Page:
In the enforced slowing down of life’s pace, there are also precious moments, such as when I went into the bedroom at the back last night to smoke a cigarette and listened to the various sounds of the night: the exultant guttural trills of the toads celebrating the welcome bonanza of water galore, answering one another at a sustained modulated pitch which abruptly stops and then resumes, stops and then resumes indefatigably; the shrill yet discreet racket of the crickets like stitches on the cloth of silence; and of course those zany cockcrows. No engine noise, no human sound. The world slept under a blanket of water.
10:50am: 38cm again. Wait! What’s that noise downstairs? Oh, great! The jar still a third full is now floating in the backyard. I’d been wondering about that.
12am: 42cm. I call Karoon. No answer. So I venture out for the first time, in my briefs and Phan Ma Ba t-shirt. Brown to black water thick as soup up to the hips, and to the waist at the entrance of the lane, a little lower in the next lane. Karoon and his wife are busy shuffling things in their front yard. ‘Actually, it’s a lark shifting things,’ Karoon says. ‘See, everything floats.’ ‘Stop fooling,’ barks Khun Lee. Khun Yui has just one word, ‘Seng!’ (Fed up!). In the next lane, three men are conveying a huge refrigerator standing on an inflated rubber boat to a townhouse down my row. ‘In my house, sixty centimetres,’ says one of the men proudly. I’m told some old people have taken refuge in the Wat Karaoke, which, hard to believe, isn’t flooded. Yet a few centimetres can make the difference between dry ground and disaster. No crocodiles around yet.
Back here, a large, low table is floating freely. So is the sofa. I fold the door curtains on themselves as I reckon their ends won’t stay on the top of the sofa. On the other side, the armchair is weighed down by the rocking chair, and things, and the door curtains, which I can’t reach. When I measure the water level again, it’s now 45cm. The full Monty.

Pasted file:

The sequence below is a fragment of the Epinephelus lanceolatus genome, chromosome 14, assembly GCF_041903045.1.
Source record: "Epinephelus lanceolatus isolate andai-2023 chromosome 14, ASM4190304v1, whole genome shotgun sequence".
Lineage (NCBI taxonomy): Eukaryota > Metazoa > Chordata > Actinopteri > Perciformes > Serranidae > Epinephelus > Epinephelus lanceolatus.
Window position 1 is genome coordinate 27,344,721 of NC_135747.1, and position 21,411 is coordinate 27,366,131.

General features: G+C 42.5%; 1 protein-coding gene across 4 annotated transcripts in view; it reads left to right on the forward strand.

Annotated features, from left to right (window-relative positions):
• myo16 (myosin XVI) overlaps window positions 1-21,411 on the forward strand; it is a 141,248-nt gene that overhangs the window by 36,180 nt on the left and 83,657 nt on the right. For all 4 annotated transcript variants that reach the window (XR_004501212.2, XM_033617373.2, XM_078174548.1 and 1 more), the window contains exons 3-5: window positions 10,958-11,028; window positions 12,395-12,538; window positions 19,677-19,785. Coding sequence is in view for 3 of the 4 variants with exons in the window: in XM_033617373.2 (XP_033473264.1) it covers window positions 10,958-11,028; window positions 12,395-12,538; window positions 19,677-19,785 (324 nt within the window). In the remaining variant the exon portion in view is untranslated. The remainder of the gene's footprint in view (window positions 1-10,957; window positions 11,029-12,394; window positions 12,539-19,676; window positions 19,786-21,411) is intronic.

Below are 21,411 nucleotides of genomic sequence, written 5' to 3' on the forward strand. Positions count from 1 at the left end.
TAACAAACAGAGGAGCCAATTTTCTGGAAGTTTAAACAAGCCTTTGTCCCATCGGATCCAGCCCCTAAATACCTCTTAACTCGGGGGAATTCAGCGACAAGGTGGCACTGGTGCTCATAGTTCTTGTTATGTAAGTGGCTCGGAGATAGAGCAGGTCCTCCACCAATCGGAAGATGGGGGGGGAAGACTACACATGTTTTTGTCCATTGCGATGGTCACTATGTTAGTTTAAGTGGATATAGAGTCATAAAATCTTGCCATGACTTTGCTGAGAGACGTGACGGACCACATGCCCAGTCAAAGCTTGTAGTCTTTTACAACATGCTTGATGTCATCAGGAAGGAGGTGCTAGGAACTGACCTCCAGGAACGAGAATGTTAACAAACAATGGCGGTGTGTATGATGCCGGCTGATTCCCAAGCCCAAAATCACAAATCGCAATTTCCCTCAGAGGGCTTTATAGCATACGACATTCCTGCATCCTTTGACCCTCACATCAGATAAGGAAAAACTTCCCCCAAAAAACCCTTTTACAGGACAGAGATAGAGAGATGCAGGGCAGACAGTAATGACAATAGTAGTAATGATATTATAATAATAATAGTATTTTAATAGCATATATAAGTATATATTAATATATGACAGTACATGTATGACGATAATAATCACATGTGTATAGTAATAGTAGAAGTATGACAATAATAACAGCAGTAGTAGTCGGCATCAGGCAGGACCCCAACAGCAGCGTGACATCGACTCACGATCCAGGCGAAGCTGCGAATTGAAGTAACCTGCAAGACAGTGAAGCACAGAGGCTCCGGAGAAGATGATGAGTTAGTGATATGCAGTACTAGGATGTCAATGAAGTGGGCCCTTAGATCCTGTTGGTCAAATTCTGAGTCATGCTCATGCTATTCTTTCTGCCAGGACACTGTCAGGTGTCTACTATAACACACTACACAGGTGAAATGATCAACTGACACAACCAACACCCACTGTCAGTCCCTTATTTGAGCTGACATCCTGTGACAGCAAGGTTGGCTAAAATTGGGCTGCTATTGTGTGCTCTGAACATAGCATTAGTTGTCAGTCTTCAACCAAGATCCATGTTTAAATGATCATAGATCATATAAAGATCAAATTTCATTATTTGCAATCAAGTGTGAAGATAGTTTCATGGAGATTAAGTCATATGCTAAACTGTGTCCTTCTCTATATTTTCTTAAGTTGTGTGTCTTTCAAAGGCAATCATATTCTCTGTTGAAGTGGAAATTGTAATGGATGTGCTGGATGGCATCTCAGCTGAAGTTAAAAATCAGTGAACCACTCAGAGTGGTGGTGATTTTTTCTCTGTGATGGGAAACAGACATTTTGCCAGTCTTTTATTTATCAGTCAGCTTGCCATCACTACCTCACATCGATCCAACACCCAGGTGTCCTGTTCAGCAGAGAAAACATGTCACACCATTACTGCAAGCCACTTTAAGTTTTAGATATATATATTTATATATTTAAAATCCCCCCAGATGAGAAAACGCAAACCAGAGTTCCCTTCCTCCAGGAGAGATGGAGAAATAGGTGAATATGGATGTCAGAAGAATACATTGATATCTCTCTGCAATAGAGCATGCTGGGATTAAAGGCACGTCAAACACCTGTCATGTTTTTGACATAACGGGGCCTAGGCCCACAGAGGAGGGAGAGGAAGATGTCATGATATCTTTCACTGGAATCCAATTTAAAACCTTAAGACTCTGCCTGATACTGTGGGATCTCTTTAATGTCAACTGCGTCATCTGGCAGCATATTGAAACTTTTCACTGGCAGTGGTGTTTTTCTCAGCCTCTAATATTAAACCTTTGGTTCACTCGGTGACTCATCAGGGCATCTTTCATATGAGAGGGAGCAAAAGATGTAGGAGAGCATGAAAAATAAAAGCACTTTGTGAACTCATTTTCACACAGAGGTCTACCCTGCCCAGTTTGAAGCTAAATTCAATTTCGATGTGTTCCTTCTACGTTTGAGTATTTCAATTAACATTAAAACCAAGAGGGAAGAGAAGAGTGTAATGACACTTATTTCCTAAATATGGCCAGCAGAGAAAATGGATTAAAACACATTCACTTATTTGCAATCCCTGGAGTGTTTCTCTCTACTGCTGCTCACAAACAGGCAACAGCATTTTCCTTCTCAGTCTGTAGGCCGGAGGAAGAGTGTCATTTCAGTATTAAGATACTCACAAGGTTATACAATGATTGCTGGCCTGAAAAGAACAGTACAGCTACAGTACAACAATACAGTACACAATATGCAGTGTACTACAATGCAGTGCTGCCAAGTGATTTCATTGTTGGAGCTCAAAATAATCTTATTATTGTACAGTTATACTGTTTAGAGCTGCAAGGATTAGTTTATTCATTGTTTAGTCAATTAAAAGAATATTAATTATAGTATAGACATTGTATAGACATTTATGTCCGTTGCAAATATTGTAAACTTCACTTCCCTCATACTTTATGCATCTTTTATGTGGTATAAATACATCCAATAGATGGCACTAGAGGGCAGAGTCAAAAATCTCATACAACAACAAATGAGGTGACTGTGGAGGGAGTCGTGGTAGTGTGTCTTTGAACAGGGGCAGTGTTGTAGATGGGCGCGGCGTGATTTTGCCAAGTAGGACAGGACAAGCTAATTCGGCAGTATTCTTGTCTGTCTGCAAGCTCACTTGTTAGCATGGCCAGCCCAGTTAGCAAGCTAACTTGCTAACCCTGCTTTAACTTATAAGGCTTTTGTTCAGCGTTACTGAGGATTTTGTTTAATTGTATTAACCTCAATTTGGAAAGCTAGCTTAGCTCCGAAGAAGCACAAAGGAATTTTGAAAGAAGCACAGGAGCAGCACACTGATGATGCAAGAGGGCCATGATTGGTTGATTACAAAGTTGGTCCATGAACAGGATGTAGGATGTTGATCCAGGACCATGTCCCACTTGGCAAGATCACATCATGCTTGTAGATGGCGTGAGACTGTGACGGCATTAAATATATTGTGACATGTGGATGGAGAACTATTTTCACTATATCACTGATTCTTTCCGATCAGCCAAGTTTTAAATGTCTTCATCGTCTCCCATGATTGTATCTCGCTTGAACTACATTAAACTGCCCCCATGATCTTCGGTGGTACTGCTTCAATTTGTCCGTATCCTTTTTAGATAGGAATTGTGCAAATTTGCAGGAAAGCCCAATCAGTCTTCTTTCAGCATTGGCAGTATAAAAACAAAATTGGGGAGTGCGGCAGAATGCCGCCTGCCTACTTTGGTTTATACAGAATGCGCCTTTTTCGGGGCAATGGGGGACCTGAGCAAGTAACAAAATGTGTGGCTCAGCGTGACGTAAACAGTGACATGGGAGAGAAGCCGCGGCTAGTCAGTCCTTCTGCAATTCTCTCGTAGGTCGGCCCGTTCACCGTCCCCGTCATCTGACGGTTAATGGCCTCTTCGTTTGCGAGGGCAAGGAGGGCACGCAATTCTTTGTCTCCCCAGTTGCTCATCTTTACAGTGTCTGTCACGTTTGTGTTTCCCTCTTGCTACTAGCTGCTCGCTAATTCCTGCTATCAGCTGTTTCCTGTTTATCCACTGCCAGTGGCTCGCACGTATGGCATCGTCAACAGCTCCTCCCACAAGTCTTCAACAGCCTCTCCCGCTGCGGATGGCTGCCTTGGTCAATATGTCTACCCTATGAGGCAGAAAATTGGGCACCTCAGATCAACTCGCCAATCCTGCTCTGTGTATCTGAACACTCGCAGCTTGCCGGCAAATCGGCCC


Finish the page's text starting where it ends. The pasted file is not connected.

Now for a shower. No! I must prepare lunch first.
18:20pm: 41cm and going up from a low of 37cm at low tide…
It looks like every new day adds a dozen centimetres to the tally, even though high tide is due to gradually decrease from morning to morning from its yearly high yesterday. This promises long days before the soup leaves the house.
With the water ten centimetres below its plug, I’ve unplugged the hotplate, which means that cooking food is going to be a hit-and-miss affair with the defective Picnic contraption. Hot water from the coffee machine won’t cook spaghetti but might help swallow oatmeal. I foresee a future of cold meals…
I spent some time this afternoon bringing whatever edibles can be consumed uncooked to my living level (should have done that earlier, actually), and solved, I think, the problem of shit and pee, as the ambient air was developing a smell I don’t quite fancy. Having three bathrooms helps. I wonder how the others, often with multiple household members, do cope – nobody talks about this. At best, they assure you they’ve plenty of water to shower.
Survival tip: I find that after-shave is a better alternative to whisky or rum to anoint my already itchy toes or newborn scratches.
New problem, after a series of tests with daughter and Karoon: the telephone still works when I call but it either rings or doesn’t ring or shuts up on a click! when one calls. This might explain why I never heard it when my daughter called last night or my brother by 3pm Bangkok time yesterday (though he got through today). From now on, I’ll email my daughter twice a day, since she seems averse to plugging into this blog. Remarkably, her family compound is still dry and she’s confident she can make it back to work in the Sathon area on Tuesday.
7pm: 43cm. So, who was right, of the PM last night or of the guy warning us that ‘there’s only up and up’?
Oh, I forgot. A friend sent me this link.